Judy also has some neck problems, we blame it on my Mother’s side of the family! While I’ve been here, I’ve been sharing some of the things that I learned when I was so sick. Yesterday, we were swimming and Marcy would get into the pool using the steps, but wouldn’t jump in. She wanted to, but was afraid. So I stood in the middle and splashed and carried on until she was sprinting in circles around the pool like a crazy dog, then I called her. She jumped right in – I got a faceful of dog! After that, she wasn’t afraid anymore, so we played a game. We took an empty water bottle and threw it in the pool. She would jump in like a Dock Jumping Dog. We had a great time, and so did she!
I shared 2 videos, one a success, the other not so much! Enjoy! Feel free to laugh at my expense!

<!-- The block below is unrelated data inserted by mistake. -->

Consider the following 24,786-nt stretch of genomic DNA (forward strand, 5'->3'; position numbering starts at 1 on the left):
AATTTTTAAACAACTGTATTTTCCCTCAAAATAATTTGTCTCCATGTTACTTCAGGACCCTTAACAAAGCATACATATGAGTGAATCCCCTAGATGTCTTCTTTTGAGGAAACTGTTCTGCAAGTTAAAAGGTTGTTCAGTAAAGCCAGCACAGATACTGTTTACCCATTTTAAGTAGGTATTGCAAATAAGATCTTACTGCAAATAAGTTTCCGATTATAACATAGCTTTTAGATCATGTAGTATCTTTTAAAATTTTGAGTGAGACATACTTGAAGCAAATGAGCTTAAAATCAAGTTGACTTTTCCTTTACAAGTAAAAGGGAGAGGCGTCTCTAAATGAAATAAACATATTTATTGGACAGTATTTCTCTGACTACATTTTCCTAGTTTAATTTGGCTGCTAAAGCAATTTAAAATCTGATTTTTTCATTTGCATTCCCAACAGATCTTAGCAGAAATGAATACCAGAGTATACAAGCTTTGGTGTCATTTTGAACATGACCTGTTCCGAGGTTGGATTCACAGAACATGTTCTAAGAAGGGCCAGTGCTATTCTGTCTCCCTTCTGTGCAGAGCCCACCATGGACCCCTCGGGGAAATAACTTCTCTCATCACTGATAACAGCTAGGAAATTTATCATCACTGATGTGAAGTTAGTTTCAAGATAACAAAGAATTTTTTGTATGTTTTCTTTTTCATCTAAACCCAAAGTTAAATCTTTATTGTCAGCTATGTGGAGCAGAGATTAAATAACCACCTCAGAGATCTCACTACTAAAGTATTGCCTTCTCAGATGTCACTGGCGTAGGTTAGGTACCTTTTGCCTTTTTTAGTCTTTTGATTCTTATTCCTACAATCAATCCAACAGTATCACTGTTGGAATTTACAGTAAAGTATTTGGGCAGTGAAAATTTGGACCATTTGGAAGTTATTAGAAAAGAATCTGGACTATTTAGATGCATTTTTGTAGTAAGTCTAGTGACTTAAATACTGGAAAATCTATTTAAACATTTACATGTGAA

Collars, Leashes & Harnesses, Part III in a Series or How To Stop Your Dog From Pulling on the Leash

The point of this blog and my webstore is to educate you about how to make spending time with your dog more enjoyable so that you can get out with them and enjoy life! I don’t want you to go for a walk, then come home and be sore for two days, and think “Ugh, that was horrible, not worth it, I’m never going out again with that dog!” People and dogs both need exercise!

Even though it sometimes seems impossible, you can get your dog to stop pulling when you walk. As with all things “dog”, the younger they are when you teach them, the faster they learn it. But it is possible to teach old dogs new tricks. (Hmmm, maybe I’ll start a 2nd blog about how to train from when you first bring a puppy home…What do you think?)

I had neck surgery and carpal tunnel surgery this past winter (11/2011 & 2/2012), this picture was taken in May 2012. Am I crazy walking 90lb Ranger and 65lb Rosie together on a leash with a coupler? Maybe – but I knew that they wouldn’t pull me, and yes I cheated with a pinch collar just in case. But they didn’t pull, so they never got pinched! Now that I’m more confident in my own rebuilt strength, I walk both of them without the pinch.